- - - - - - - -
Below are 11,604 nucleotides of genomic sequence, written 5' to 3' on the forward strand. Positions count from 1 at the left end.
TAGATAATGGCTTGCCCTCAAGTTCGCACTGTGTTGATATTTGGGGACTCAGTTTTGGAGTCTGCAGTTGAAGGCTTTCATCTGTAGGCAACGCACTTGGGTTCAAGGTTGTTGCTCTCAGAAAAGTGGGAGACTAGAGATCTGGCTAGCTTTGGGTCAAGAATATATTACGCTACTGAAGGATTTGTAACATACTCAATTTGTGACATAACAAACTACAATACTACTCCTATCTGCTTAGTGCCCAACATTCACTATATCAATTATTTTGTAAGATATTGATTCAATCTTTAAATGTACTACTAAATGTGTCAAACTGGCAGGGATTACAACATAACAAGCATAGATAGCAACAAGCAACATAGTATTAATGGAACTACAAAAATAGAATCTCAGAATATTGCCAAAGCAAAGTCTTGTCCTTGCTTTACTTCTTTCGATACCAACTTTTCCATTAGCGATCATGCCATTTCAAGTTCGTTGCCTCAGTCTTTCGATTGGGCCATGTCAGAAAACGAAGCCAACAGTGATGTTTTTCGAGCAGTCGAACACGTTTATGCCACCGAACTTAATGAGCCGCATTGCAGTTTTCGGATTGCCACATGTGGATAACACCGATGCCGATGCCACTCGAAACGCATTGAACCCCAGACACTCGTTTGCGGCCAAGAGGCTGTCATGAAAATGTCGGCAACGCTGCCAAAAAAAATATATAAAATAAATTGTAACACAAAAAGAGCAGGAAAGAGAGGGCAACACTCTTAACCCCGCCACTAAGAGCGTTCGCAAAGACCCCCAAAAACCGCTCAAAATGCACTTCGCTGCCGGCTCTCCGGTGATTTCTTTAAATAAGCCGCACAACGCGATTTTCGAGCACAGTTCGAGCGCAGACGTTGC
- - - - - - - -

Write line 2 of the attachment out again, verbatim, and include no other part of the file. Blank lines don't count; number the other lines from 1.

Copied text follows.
TAGATAATGGCTTGCCCTCAAGTTCGCACTGTGTTGATATTTGGGGACTCAGTTTTGGAGTCTGCAGTTGAAGGCTTTCATCTGTAGGCAACGCACTTGGGTTCAAGGTTGTTGCTCTCAGAAAAGTGGGAGACTAGAGATCTGGCTAGCTTTGGGTCAAGAATATATTACGCTACTGAAGGATTTGTAACATACTCAATTTGTGACATAACAAACTACAATACTACTCCTATCTGCTTAGTGCCCAACATTCACTATATCAATTATTTTGTAAGATATTGATTCAATCTTTAAATGTACTACTAAATGTGTCAAACTGGCAGGGATTACAACATAACAAGCATAGATAGCAACAAGCAACATAGTATTAATGGAACTACAAAAATAGAATCTCAGAATATTGCCAAAGCAAAGTCTTGTCCTTGCTTTACTTCTTTCGATACCAACTTTTCCATTAGCGATCATGCCATTTCAAGTTCGTTGCCTCAGTCTTTCGATTGGGCCATGTCAGAAAACGAAGCCAACAGTGATGTTTTTCGAGCAGTCGAACACGTTTATGCCACCGAACTTAATGAGCCGCATTGCAGTTTTCGGATTGCCACATGTGGATAACACCGATGCCGATGCCACTCGAAACGCATTGAACCCCAGACACTCGTTTGCGGCCAAGAGGCTGTCATGAAAATGTCGGCAACGCTGCCAAAAAAAATATATAAAATAAATTGTAACACAAAAAGAGCAGGAAAGAGAGGGCAACACTCTTAACCCCGCCACTAAGAGCGTTCGCAAAGACCCCCAAAAACCGCTCAAAATGCACTTCGCTGCCGGCTCTCCGGTGATTTCTTTAAATAAGCCGCACAACGCGATTTTCGAGCACAGTTCGAGCGCAGACGTTGC